The conversation caught me by surprise. Perhaps it was because I had lost contact with him for nearly three years. Maybe it was because I was being celebrated when I had really come to celebrate the achievements of others. Possibly, it was because the brief exchange would alter the way that I viewed my role as educator.
About eight years ago, I was in attendance at the high-school graduation of students that I had taught as freshman and sophomores. Today was their big day — a time to reflect and celebrate their great achievement.
At the post-graduation celebration, a young man approached me. He was in one of my freshman classes, for one period each day. The next year, he transferred to a different school in the community. He approached me at his former classmates’ graduation and said, “I want you to know that this past year my English teacher assigned our class to write about someone who made a difference in my life. The subject was supposed to be a person that really made a difference in your life. I chose to write about you.”
I was flattered, but intrigued. I knew this student for but one year. He was in my class for 40 minutes a day and had many other teachers. “Why?” I asked. “Why did you write about me?”
The answer that he gave has transformed the way that I think about education, and about life in general for that matter.
“I wrote about you because you were always having fun when you taught.”
Mind you, the fun he was referencing was not joke-telling, sports-related banter or the playing of games. To be sure, there were moments of levity in the class, including all of the above. But that was not his intent. He sensed a genuine passion in the class, an excitement in my instruction as well as a desire to engage the students in the lessons and experiences of the subjects under discussion. To him, I wasn’t simply teaching. I was also having “fun.” And he was right. Teaching really was fun. As well it should be.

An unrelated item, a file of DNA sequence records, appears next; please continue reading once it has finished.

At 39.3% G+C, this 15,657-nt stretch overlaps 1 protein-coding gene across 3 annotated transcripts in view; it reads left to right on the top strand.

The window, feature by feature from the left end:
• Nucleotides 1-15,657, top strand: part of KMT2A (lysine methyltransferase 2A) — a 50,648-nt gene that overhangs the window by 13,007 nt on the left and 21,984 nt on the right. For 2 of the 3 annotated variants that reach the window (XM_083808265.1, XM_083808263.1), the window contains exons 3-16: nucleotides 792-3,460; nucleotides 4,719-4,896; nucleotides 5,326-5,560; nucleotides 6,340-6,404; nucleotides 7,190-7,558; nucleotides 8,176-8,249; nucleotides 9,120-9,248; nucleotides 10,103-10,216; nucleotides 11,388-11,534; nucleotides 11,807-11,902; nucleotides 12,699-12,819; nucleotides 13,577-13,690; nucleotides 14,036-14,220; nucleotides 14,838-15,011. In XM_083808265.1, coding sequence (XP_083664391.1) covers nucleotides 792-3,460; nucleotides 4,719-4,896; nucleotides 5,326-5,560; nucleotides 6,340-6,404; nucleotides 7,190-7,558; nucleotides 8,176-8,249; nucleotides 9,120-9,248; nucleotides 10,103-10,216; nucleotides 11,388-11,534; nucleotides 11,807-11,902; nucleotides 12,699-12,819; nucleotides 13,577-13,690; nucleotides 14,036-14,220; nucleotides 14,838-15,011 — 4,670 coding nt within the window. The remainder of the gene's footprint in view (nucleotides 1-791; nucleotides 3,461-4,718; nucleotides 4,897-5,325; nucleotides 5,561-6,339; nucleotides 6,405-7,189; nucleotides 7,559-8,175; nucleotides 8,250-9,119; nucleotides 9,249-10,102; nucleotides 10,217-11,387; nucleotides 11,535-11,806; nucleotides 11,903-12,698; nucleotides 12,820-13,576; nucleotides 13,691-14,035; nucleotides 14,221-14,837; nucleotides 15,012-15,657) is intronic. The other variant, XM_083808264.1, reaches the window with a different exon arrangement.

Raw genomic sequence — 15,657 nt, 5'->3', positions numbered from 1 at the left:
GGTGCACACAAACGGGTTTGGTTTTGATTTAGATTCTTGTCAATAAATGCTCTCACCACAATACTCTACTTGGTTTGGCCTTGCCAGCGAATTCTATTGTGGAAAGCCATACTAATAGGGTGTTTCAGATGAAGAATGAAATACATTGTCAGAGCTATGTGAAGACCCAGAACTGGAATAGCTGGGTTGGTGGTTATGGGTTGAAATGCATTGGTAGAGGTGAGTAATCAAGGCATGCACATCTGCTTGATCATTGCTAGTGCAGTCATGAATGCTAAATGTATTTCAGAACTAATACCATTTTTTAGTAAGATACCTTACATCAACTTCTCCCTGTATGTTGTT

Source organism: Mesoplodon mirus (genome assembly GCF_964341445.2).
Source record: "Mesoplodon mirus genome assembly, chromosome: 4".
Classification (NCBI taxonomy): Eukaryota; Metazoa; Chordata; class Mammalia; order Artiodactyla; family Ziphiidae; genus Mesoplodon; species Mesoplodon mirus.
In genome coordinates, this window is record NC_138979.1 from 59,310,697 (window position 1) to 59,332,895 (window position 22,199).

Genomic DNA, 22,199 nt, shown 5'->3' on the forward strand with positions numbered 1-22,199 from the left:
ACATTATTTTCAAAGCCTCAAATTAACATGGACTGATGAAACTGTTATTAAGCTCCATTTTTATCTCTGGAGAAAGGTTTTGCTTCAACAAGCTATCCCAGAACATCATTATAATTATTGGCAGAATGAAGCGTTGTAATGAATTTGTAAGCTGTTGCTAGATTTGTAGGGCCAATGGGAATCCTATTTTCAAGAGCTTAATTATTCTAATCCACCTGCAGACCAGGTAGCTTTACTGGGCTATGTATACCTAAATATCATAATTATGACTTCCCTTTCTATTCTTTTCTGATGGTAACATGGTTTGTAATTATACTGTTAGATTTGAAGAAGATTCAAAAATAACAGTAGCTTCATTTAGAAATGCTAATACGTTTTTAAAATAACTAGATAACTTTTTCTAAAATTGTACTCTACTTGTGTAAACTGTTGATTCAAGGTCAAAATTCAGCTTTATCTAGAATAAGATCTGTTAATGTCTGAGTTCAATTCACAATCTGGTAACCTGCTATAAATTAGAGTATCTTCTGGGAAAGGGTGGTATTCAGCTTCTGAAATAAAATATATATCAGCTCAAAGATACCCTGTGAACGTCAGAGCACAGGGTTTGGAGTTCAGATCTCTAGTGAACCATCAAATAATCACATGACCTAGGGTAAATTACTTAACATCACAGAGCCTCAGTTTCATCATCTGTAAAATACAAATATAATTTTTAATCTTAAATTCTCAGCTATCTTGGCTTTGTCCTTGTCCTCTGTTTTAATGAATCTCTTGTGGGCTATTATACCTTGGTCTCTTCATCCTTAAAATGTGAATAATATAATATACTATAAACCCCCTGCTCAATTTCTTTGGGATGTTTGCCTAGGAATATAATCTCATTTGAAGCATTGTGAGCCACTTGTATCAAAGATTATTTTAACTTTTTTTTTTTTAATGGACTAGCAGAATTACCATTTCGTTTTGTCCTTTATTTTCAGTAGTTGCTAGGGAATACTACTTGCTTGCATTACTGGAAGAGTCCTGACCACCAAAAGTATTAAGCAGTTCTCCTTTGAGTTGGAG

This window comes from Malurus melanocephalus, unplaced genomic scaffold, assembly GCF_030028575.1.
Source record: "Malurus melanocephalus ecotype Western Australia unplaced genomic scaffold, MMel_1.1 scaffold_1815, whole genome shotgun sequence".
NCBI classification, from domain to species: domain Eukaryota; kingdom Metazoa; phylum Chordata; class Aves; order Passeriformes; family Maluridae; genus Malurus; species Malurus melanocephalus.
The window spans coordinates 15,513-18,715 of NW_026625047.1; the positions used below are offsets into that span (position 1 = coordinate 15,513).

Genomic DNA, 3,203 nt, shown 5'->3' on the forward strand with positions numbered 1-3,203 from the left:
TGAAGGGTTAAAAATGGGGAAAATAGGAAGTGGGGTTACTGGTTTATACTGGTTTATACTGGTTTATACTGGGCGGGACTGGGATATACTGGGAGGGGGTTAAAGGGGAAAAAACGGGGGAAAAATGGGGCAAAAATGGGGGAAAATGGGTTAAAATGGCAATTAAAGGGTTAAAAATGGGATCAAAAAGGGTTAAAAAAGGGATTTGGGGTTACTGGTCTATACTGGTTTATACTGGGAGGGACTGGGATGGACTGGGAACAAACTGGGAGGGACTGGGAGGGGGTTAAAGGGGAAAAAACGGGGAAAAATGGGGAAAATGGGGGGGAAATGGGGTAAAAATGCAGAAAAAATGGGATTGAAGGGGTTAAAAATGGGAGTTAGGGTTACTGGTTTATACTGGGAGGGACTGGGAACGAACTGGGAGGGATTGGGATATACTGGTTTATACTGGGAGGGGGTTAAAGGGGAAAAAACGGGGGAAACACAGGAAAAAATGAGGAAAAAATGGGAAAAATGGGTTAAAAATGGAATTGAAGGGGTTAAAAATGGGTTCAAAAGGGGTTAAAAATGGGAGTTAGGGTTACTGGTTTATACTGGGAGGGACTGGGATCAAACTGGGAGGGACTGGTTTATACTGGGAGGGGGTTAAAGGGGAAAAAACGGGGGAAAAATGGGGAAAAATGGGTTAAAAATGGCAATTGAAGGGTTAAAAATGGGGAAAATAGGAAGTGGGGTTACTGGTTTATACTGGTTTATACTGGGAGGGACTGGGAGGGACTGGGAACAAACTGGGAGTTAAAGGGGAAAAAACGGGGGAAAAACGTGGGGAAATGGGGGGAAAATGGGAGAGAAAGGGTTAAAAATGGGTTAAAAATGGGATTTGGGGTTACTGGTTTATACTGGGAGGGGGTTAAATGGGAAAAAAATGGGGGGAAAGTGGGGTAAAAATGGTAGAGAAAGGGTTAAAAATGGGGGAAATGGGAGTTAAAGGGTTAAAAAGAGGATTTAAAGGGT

In many ways, technology has changed if not transformed the face of education. We can captivate our students in so many more ways today than ever before. We can and do provide ample opportunities for students to self-engage in the content, such as with cooperative and blended learning. We can give our children access to so much more than we ever were exposed to as kids.
Teachers today have taken on a new role. From the “sage on the stage” we have become the “guide on the side.” We put things out in front of our students and allow them to become selective consumers of content in a manner that is more reflective of real-life circumstances. We offer them many more opportunities to share and collaborate, to embrace the spirit of 21st century learning with the hope that it will translate into real-life, workplace-friendly skills.
However, with all of the great things that technology and other educational trends offer our students, we must remember that we, as teachers, are still the most important element in our classrooms. Not only do we serve as instructional leaders, providing content, guidance and clarification, but we also are the primary source of engagement and inspiration.
Technology does so much for us and our students, offering exciting, visually appealing ways to take in and practice knowledge and skills. Still, there is nothing that inspires a child like an engaged teacher, someone who wears their enthusiasm on their sleeve and provides the caring, inspired human touch that brings young minds to explore and discover.
I will never forget my brief exchange with my former student. On that June day this young man gave me a tremendous insight, not to mention this burst of inspiration and fulfillment. His words changed the way that I teach and engage, and have offered me a new window into the opportunity called life.